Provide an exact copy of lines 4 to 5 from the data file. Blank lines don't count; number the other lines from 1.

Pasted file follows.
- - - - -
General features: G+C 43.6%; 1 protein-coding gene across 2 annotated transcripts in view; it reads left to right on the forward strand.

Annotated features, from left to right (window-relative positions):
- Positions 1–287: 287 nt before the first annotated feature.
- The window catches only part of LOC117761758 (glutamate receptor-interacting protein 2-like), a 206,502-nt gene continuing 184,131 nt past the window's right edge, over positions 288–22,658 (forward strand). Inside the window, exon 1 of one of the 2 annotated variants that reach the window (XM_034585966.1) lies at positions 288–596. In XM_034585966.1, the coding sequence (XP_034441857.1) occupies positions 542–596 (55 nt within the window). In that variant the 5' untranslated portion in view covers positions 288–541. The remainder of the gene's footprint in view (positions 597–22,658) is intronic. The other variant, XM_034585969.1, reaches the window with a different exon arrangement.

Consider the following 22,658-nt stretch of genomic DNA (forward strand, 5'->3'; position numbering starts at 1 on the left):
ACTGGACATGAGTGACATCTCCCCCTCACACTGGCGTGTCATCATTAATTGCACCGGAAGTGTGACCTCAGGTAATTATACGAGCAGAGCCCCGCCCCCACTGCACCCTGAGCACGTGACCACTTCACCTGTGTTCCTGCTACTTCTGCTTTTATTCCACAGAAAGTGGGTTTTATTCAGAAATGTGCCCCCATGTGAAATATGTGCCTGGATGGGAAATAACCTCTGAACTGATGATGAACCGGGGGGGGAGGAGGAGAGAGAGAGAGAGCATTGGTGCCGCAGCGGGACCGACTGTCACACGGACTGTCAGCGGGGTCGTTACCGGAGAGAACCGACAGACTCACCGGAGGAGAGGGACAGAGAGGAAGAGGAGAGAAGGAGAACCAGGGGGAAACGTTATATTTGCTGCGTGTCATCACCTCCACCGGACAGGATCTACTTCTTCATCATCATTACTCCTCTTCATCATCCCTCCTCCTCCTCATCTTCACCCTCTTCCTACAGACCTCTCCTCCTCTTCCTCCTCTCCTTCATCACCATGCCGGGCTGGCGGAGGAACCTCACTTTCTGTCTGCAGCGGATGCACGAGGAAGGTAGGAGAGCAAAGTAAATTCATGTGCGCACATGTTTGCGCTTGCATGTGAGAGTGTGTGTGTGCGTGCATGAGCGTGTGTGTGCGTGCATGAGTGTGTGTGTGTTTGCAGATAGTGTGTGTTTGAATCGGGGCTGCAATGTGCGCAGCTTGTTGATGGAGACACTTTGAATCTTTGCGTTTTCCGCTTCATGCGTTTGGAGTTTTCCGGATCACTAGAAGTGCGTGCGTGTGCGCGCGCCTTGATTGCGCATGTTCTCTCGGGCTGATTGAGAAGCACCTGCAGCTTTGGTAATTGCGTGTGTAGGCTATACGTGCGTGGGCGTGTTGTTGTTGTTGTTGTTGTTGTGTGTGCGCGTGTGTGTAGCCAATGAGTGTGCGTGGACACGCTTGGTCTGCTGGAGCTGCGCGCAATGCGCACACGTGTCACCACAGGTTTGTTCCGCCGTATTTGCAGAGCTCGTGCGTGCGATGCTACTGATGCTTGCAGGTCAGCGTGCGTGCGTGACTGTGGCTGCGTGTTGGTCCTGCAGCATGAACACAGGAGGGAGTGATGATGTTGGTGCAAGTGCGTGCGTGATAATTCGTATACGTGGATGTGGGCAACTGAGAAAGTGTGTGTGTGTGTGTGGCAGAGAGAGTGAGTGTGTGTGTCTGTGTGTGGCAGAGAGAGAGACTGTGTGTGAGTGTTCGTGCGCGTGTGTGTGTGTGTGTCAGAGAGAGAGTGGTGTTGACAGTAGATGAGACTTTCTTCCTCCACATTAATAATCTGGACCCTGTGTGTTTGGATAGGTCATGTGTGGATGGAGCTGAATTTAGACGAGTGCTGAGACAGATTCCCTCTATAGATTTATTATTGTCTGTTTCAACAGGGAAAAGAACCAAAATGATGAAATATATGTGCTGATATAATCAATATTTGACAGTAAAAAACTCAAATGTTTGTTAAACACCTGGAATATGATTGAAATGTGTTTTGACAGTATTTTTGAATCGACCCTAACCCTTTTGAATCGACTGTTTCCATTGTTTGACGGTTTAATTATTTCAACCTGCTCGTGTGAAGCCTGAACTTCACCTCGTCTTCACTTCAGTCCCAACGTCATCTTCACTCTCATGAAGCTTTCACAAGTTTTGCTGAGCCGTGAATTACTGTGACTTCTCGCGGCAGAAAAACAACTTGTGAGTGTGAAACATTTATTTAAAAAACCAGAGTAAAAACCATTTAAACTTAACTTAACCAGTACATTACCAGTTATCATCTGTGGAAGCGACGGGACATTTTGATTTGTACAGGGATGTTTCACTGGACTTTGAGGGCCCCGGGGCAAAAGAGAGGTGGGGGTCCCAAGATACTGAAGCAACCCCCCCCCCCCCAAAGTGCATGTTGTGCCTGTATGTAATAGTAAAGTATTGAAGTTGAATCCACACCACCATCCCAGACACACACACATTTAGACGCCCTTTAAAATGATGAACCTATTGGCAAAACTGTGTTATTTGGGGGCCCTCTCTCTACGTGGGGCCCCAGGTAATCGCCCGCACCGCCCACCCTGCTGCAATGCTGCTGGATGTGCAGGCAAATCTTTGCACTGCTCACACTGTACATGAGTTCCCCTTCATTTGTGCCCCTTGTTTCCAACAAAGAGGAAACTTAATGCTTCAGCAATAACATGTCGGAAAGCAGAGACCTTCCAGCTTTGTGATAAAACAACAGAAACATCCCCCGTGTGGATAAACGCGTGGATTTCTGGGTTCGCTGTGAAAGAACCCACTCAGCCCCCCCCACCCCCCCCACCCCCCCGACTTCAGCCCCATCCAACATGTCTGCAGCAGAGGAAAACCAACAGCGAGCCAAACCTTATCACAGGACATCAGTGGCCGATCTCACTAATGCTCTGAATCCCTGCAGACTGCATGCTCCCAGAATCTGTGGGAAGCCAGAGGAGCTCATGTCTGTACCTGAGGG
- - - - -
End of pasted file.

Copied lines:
- The window catches only part of LOC117761758 (glutamate receptor-interacting protein 2-like), a 206,502-nt gene continuing 184,131 nt past the window's right edge, over positions 288–22,658 (forward strand). Inside the window, exon 1 of one of the 2 annotated variants that reach the window (XM_034585966.1) lies at positions 288–596. In XM_034585966.1, the coding sequence (XP_034441857.1) occupies positions 542–596 (55 nt within the window). In that variant the 5' untranslated portion in view covers positions 288–541. The remainder of the gene's footprint in view (positions 597–22,658) is intronic. The other variant, XM_034585969.1, reaches the window with a different exon arrangement.

Consider the following 22,658-nt stretch of genomic DNA (forward strand, 5'->3'; position numbering starts at 1 on the left):